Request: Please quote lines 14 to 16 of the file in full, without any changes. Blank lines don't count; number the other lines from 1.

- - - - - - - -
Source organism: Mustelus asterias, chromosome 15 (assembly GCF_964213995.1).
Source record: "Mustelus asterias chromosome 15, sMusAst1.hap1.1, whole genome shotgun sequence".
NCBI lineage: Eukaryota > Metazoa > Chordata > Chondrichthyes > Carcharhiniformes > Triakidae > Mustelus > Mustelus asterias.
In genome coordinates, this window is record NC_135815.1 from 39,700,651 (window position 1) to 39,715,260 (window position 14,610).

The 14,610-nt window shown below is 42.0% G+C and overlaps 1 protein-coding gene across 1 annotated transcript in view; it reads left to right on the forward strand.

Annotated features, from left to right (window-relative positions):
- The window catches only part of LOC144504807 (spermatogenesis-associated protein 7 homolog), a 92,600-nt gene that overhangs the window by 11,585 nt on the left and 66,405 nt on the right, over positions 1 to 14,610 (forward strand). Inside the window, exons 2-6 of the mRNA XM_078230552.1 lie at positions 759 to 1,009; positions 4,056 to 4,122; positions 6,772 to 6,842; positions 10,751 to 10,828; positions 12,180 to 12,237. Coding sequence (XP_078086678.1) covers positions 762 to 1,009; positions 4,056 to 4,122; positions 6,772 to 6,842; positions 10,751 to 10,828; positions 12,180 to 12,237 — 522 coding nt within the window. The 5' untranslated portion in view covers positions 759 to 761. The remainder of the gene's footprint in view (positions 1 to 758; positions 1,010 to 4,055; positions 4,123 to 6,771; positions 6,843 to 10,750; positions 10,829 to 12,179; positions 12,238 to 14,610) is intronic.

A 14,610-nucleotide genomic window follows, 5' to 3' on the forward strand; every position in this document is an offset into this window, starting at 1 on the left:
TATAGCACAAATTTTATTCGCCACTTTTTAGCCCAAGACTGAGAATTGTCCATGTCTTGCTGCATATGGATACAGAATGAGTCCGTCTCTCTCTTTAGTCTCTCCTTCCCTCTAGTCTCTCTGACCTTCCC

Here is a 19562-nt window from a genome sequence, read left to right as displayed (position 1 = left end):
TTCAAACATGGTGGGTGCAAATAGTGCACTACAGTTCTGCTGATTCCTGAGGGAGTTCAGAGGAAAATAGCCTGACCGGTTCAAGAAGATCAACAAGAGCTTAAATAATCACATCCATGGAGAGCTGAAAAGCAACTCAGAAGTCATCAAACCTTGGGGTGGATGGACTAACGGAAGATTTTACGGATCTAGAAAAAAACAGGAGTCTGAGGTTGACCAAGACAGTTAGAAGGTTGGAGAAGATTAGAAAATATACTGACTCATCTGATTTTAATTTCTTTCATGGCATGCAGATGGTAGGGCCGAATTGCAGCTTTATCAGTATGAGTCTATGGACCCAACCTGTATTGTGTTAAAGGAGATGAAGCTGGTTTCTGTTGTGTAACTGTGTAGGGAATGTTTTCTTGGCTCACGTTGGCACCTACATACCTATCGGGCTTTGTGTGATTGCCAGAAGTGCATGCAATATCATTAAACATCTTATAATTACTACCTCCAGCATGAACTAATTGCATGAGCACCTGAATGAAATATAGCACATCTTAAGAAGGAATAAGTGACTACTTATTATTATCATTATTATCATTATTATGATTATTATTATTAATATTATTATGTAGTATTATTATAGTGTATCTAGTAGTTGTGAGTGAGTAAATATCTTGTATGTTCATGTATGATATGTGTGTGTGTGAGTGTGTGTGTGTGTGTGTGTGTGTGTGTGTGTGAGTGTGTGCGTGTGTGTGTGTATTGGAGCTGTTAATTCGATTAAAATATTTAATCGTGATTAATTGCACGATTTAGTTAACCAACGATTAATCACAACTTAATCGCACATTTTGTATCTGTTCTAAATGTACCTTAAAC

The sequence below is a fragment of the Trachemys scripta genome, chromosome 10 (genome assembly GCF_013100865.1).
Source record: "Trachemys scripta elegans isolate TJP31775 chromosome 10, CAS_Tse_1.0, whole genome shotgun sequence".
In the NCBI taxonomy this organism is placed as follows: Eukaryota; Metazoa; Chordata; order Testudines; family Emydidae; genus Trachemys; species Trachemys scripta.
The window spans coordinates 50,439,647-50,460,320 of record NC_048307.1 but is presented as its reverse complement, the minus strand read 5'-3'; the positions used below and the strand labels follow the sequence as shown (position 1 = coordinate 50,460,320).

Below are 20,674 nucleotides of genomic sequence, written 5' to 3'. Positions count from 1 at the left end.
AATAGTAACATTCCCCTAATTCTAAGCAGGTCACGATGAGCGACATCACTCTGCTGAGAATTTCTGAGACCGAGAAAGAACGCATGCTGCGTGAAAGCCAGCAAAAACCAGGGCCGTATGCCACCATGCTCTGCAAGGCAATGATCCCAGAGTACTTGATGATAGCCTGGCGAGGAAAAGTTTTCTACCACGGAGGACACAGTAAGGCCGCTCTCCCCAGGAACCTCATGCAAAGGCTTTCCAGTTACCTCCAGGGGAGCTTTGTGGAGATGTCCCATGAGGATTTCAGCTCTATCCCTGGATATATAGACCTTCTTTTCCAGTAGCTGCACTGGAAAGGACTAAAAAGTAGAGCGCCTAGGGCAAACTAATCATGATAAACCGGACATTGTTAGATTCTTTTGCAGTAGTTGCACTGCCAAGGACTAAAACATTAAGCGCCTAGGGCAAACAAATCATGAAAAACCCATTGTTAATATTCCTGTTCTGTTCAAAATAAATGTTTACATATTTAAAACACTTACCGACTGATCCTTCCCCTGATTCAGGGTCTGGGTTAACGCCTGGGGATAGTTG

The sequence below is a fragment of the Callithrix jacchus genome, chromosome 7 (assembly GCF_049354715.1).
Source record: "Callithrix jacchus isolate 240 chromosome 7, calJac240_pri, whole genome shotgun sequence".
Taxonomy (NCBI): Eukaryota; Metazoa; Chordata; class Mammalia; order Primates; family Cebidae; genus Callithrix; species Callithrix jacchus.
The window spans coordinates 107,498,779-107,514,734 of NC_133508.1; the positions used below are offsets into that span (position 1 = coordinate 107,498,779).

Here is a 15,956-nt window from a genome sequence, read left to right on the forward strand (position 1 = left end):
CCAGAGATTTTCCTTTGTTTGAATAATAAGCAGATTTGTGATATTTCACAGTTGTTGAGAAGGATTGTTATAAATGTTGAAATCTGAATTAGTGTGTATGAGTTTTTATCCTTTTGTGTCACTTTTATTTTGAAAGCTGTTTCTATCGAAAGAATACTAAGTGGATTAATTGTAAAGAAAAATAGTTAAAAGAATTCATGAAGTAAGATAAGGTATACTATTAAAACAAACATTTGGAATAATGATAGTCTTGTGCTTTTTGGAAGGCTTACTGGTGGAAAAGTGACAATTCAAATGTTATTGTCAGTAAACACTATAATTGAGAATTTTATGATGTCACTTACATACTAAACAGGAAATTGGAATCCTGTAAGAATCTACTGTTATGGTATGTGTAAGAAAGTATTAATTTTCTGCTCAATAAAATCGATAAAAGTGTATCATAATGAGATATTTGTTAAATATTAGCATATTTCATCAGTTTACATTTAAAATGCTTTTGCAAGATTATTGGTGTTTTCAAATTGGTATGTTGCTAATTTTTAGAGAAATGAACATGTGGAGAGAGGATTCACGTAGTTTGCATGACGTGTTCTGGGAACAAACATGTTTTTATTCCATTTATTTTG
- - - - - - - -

In the NCBI taxonomy this organism is placed as follows: Eukaryota; Metazoa; Chordata; order Testudines; family Emydidae; genus Trachemys; species Trachemys scripta.
The window spans coordinates 50,439,647-50,460,320 of record NC_048307.1 but is presented as its reverse complement, the minus strand read 5'-3'; the positions used below and the strand labels follow the sequence as shown (position 1 = coordinate 50,460,320).

Below are 20,674 nucleotides of genomic sequence, written 5' to 3'. Positions count from 1 at the left end.